Adam Ulrey: That’s one way to create wealth.
Kevin Galang: Yeah. Exactly.
Adam Ulrey: Did she get some real estate with that earnings?
Theo Hicks: I don’t think so. I think she said that she won 60k, something like that. So anyway, so both of you have mentioned, and if you’re watching on YouTube, you can see the little emblem they have next to their heads – Tech Guys Who Invest, which is the podcast. So not only are you working full-time jobs and actively investing, but you’re also, as Adam kind of mentioned, doing other types of thought leadership things, maybe social media or podcasts. Maybe walk us through what all you’re doing in that realm for thought leadership, why you selected those, and then what benefits it’s having to your businesses.
Kevin Galang: So Tech Guys Who Invest was founded because Adam and I connected in a mastermind group and we realized we had great chemistry. We also realized that we both love educating people, and the Tech Guys Who Invest was just a natural title that we came up with, like, “Hey, you’re investing, you work in tech. We’re the tech guys who invest.” And it’s our way of really giving back and sharing information about how to take control of your financial journey, how to invest wisely and safely from the experienced advice of guests we bring on, the mistakes that we’re making, the wins that we have – we share all of that. We try to be as transparent as possible because if we can do it, we firmly believe that other people can as well.
Adam Ulrey: And we have found we just love this so much more than we thought. Part of the reason we did it is to not only educate people and give back in that way, but to attract people to us. They could be people that we would potentially invest with, or partner with in some way, or add value to. So we just wanted to do it for that reason. But it’s ended up becoming more than that. We actually just really love doing it now. We’re learning a ton, we’re having fun, it is attracting people to us, and it’s definitely paying back.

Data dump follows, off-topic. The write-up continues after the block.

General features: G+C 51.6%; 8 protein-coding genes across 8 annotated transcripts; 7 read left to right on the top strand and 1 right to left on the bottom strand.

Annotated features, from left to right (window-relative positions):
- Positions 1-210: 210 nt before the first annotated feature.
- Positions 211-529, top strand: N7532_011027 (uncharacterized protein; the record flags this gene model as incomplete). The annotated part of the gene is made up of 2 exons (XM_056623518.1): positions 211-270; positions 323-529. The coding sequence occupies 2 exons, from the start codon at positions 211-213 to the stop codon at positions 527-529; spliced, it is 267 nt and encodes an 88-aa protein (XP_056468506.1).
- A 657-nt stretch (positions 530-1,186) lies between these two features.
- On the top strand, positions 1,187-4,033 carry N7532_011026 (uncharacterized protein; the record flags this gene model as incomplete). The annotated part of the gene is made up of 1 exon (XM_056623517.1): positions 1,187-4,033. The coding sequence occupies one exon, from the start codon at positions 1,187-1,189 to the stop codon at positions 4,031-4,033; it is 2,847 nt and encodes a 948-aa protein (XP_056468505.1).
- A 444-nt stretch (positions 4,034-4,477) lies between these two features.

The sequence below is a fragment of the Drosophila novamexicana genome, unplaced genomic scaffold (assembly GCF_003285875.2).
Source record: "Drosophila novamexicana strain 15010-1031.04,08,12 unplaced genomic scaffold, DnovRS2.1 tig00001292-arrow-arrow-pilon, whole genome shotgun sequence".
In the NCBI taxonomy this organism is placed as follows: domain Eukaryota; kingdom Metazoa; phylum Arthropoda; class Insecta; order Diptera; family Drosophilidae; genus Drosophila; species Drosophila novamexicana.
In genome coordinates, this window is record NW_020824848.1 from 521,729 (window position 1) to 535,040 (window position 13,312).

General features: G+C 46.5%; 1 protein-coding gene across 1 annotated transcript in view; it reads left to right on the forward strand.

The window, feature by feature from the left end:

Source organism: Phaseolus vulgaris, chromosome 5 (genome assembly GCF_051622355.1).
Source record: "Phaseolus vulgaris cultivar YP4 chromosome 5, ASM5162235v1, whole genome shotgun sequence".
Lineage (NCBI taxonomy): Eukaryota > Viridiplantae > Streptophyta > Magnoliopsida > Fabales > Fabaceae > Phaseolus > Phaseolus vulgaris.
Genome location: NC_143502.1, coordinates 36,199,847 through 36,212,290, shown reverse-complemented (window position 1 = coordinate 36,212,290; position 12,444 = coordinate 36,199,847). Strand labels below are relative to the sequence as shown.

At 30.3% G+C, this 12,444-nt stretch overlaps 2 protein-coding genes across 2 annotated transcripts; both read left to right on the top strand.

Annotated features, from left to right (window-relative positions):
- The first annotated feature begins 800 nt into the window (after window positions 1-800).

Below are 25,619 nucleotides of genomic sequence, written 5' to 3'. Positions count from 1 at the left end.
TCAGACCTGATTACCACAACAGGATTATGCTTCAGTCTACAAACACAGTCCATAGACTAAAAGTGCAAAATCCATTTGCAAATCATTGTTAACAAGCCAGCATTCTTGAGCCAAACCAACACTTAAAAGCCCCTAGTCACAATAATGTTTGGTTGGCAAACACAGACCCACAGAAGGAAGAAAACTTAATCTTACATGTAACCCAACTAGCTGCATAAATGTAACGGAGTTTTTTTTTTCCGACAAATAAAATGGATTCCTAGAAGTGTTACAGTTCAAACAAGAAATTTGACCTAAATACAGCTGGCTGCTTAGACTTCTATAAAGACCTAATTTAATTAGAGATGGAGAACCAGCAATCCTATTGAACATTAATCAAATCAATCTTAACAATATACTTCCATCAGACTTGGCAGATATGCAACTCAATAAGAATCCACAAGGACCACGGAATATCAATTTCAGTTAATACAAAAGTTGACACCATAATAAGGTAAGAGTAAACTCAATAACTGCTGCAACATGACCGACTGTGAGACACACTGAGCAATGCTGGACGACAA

Theo Hicks: Do you guys do all of the bookings, the editing, the posting, the writing of the descriptions yourselves? Or is that outsourced to someone else?
Kevin Galang: So we’ve recently just started outsourcing the podcast editing and posting the show notes. And to Adams point, talking about systems, eventually we would love to graduate, to be “Alright, we recorded it; push it out to the team”, and that’s it. Because we love the podcast recording aspect, and the editing just kind of comes with it and it’s paying our dues.
And another point about systems is you need to understand how you want the system to run. A system isn’t just going to magically make your life better. You can get a system without figuring out how you want the system to operate and just end up with a really big problem. So now that we have the comfortability of almost two years of it, we can say, “Hey, this is how we want it to sound, please do X, Y, and Z,” to our editor.
Adam Ulrey: Yeah, we’ve got our processes down now. We understand them well enough to be able to standardize them and then outsource it at some point.
Theo Hicks: Are all the episodes with a guest, or sometimes just you two?
Kevin Galang: It’s a combination of both. We try to keep a cadence of an episode with a guest, an episode of us, and maybe two of us in a row, or two guests in a row. But we like to mix it up.
Theo Hicks: How do you find the guests?
Adam Ulrey: We like to find guests that mostly focus on real estate, but occasionally put in someone who’s just interesting or does something that not a lot of people know about. So an example is the guy we had on who invests in ETFs. He had started a gold fund in his past, and it was just super interesting. So every now and then we’ll throw someone like that in there, just to kind of share with people there are different things to think about when it comes to investing. And to answer your question about how do we find them – a lot of it is networking and just discovery, and then we’ll just reach out to them. We’ll just take action and invite them on.
Theo Hicks: Is it like an email, I’m assuming?